HARTFORD, Conn. - Members of Big East Conference took a deep breath yesterday, turned an ear toward Blacksburg, Va., and waited for the next bizarre twist in the expansion soap opera being produced by the Atlantic Coast Conference.
But the predominant sound from Virginia Tech was silence, as the Hokies pondered the opportunity to be included in the ACC's expansion plan that had already targeted Miami, Boston College and Syracuse.
The nine ACC presidents decided Wednesday to reconsider Virginia Tech for membership, supposedly opening the door to a 13-team super-conference that would inflict total devastation on the Big East.
The only word from Virginia Tech came in a statement that said: "Virginia Tech has not been extended an offer, either formally or informally, to join the Atlantic Coast Conference.
"We do not know if one is forthcoming. We are not in a position to comment on news reports. We have heard of many what-if scenarios, but we can't comment on rumors, innuendoes, and intimations. The expansion plans are the work of the ACC and we have to wait and see what the ACC wants to do."
Virginia Gov. Mark R. Warner has been urging other state officials to do whatever they could to protect Virginia Tech's interests. But the development this late in the stage of the ACC's plan caught everyone by surprise. One source said members of the athletic department had no idea Virginia Tech would be approached by the ACC.
Another theory receiving strong consideration is that this is a ploy by the ACC to get the seven presidential votes necessary to vote on extending membership invitations to the Big East schools. Virginia president John T. Casteen III, reportedly holding the sway vote, suggested approaching Virginia Tech. It may have been a way for him to relieve the pressure he has been under to vote against any expansion plan that didn't include Virginia Tech.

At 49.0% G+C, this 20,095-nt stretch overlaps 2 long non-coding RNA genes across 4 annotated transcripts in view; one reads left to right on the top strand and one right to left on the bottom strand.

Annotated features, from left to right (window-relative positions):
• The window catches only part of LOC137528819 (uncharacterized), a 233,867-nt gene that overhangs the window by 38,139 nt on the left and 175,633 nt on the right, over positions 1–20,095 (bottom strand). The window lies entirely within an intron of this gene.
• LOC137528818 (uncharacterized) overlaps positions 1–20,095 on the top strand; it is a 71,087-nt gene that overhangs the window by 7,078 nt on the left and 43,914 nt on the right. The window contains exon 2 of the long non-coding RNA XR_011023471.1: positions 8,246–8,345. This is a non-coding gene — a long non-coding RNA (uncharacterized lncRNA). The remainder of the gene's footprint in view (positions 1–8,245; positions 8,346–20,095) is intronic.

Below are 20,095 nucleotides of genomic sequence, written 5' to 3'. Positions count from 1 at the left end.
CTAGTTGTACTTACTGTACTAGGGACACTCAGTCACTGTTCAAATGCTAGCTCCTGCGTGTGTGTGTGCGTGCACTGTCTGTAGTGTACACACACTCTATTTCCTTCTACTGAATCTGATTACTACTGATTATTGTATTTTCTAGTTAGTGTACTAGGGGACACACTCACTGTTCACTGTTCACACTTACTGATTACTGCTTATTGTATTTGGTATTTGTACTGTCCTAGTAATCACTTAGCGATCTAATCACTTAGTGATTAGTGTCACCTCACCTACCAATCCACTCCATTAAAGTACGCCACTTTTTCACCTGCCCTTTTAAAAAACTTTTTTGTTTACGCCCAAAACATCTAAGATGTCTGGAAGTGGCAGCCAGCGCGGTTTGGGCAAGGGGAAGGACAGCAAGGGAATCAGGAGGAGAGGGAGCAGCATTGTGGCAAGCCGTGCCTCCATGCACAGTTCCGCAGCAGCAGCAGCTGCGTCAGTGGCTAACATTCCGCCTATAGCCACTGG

"It's not exactly clear who has the ball right now," said Connecticut Attorney General Richard Blumenthal, who is accelerating his lawsuit against Miami, BC and the ACC.
One scenario attracting attention around Connecticut was a report that the ACC might not be finished at 13 teams and that Connecticut could be next.
University and state officials dismissed the notion of UConn joining the ACC.
"We haven't been approached by anyone," UConn president Philip E. Austin said.
Blumenthal said Virginia Tech remains a plaintiff in the lawsuit, along with UConn, Pittsburgh, West Virginia and Rutgers.
"I'd be surprised and saddened if Virginia Tech is seriously considering this overture," Blumenthal said. "Nothing would surprise me from the ACC because it has no shame and clearly is desperate. But Virginia Tech has been a very steadfast ally."
For the second day, Blumenthal emphasized that the developments involving Virginia Tech will not weaken the lawsuit.
"In a way, this overture to Virginia Tech strengthens our case," he said. "It underscores the core point of our case, that the ACC will stop at nothing to destroy the Big East."
Ken Davis is a reporter for the Hartford Courant, a Tribune Publishing newspaper.